I don't defoliate trees because the trees I have won't need it. Except for hornbeam.Elms,Hawthorns,American hornbeam ,Amur maple are my only decidious trees. Out of those the hornbeam looks like I may want to strip when they get near competion. The rest reduce very easily by trimming back new growth every so often.

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Re: defoliation

Post  jamb on Wed Jul 01, 2015 12:09 pm

tilia


carpinus

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Re: defoliation

Post  jamb on Thu Jul 16, 2015 3:18 pm

after the third defoliaion


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Re: defoliation

Post  Leo Schordje on Sun Jul 19, 2015 5:01 pm

Hornbeams (Carpinus) - are distantly related to beech, (Fagus), beech DO NOT survive being defoliated. I would hesitate to defoliate a hornbeam. Ramification will reduce the size of leaves over time. No real need to defoliate Carpinus.

Tilia (the USA native species is known as Basswood) do survive defoliation nicely, and because their leaves are naturally large, it is needed to get good leaf reduction.

Nice work on the Tilia. If you do defoliate the hornbeam, let us know if it worked, or if it kills the tree.

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Re: defoliation

Post  leatherback on Sun Jul 19, 2015 8:40 pm

Leo Schordje wrote:Hornbeams (Carpinus) - are distantly related to beech, (Fagus), beech DO NOT survive being defoliated. I would hesitate to defoliate a hornbeam. Ramification will reduce the size of leaves over time.

Very much depends on the whereabouts I would say. I defoliate hornbeams once or twice a year. Beech will accept a defoliation if well established (So no defoliation at all in the year of repotting, for any of them) and results in very fine growth (Which is prune to freeze-damage if too late in the season, sigh.. )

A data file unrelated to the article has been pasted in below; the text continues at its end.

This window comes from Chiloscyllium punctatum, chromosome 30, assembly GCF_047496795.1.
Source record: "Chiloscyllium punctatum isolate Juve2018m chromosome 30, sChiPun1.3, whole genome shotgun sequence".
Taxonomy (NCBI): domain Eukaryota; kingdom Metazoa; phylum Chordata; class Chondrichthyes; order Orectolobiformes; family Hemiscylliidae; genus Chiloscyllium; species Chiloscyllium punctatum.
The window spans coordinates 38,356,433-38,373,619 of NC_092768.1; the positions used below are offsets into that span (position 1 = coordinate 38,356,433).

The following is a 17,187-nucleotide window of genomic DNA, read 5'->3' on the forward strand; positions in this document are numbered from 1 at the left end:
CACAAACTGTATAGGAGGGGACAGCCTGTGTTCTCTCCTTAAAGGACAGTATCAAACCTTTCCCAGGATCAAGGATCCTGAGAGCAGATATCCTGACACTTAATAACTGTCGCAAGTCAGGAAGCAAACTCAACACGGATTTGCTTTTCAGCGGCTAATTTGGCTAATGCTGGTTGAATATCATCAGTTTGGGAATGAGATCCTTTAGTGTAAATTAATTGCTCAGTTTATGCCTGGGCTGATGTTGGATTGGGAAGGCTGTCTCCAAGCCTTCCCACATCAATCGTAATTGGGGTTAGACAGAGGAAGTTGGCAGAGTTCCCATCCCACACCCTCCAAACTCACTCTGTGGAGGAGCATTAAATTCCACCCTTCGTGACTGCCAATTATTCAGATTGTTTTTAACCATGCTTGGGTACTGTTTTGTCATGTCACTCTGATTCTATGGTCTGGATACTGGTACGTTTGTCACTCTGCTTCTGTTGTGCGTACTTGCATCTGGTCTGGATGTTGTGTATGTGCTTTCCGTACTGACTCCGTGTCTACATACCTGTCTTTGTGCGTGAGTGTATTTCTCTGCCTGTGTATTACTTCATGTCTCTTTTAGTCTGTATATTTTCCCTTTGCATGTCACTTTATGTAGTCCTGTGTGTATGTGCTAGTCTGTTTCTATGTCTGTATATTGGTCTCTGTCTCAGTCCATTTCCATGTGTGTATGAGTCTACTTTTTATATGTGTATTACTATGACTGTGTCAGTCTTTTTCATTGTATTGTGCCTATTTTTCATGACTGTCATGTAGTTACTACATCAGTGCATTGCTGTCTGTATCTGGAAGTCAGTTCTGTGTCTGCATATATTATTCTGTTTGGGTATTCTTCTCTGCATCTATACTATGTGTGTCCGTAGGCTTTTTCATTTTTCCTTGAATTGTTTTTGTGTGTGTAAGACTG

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Re: defoliation

Post  Leo Schordje on Mon Jul 20, 2015 7:05 pm

Interesting, yes I guess you can defoliate these species, with the warning you provided. Only vigorous healthy trees will benefit from defoliation. My failures were most likely due to the trees not being vigorous enough and my growing season being shorter than more southern areas.

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Re: defoliation

Post  AlainK on Mon Jul 20, 2015 8:59 pm

Hi Leo,

Leo Schordje wrote:... beech, (Fagus), beech DO NOT survive being defoliated.

This is not true, at least this is not true everywhere.

Where I live, near Orléans, France, we have a milder climate in winter than in Illinois I think. Here, Fagus, that are mountain trees that live in much harsher and wetter climate especially in the winter, are not "native trees". Yet I brought some from the forests in "Massif Central" (low mountains in the center of France, max. height + or - 1500 meters) and in spite of this year's heat wave, I defoliated a tree from a seedling I brought back from holidays some 20 years ago:

15/06/2015:





20/07/2015:



I've just checked the temperatures on my outside thermometre (in the sades): 17.1 <-> 36.9